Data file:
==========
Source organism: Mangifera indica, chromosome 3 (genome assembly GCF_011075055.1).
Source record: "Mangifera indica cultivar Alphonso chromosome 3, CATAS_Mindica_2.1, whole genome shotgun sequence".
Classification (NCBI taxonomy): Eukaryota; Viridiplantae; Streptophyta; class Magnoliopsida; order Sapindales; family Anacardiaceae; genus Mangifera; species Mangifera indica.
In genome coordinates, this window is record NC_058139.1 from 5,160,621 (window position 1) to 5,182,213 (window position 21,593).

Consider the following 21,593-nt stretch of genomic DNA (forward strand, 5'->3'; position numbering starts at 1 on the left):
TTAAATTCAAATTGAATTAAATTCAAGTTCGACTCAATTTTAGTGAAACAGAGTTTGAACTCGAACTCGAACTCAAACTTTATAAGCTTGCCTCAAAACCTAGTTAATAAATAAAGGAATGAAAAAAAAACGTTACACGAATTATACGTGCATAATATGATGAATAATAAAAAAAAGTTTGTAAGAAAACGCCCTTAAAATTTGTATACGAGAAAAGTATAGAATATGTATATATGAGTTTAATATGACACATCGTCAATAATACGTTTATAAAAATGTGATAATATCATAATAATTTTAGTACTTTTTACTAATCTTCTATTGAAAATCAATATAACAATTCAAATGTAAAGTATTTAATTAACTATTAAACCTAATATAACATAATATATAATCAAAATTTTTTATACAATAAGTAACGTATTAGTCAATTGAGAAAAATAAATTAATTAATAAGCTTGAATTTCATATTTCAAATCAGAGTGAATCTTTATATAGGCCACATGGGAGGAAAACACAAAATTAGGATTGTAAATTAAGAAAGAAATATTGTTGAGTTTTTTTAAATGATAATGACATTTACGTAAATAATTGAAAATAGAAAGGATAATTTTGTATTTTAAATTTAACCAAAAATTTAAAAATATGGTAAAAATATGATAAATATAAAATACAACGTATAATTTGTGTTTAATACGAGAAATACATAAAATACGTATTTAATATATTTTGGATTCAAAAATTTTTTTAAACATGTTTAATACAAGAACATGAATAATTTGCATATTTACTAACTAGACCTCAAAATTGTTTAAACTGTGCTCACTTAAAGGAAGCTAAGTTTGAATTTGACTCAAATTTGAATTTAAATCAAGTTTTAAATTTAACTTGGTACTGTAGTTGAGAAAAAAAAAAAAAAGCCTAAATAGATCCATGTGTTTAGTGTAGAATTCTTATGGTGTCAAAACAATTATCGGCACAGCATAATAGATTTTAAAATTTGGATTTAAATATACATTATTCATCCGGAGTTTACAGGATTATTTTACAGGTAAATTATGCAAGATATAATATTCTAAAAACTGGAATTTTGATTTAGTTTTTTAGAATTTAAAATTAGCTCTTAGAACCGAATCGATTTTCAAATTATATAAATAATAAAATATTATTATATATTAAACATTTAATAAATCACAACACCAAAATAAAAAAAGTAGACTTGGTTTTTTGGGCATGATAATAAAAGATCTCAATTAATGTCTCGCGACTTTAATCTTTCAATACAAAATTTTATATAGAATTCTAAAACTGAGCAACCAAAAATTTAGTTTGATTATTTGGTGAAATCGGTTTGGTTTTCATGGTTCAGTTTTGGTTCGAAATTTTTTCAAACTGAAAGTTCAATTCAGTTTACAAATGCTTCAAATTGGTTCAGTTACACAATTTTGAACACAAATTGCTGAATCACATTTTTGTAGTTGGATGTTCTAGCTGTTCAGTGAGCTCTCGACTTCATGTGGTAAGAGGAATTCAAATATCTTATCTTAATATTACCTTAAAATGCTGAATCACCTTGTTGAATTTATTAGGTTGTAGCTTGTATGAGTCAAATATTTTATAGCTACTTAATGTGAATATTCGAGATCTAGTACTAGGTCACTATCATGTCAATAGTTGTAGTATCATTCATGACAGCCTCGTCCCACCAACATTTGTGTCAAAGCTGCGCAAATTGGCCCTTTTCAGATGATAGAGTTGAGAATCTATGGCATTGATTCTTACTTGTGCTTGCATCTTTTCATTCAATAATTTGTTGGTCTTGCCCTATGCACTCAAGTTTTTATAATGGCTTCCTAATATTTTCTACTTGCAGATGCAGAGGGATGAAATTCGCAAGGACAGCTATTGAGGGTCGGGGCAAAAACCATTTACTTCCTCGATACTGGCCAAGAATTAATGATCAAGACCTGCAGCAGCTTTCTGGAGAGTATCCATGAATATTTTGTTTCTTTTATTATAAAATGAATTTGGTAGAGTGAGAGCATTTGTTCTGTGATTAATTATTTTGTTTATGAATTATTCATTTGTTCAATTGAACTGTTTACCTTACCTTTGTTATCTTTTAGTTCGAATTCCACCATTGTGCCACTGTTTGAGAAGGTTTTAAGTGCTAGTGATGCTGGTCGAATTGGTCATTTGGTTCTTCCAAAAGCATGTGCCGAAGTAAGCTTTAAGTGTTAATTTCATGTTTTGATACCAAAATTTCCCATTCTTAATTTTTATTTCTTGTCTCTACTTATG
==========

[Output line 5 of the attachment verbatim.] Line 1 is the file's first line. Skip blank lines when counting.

Consider the following 21,593-nt stretch of genomic DNA (forward strand, 5'->3'; position numbering starts at 1 on the left):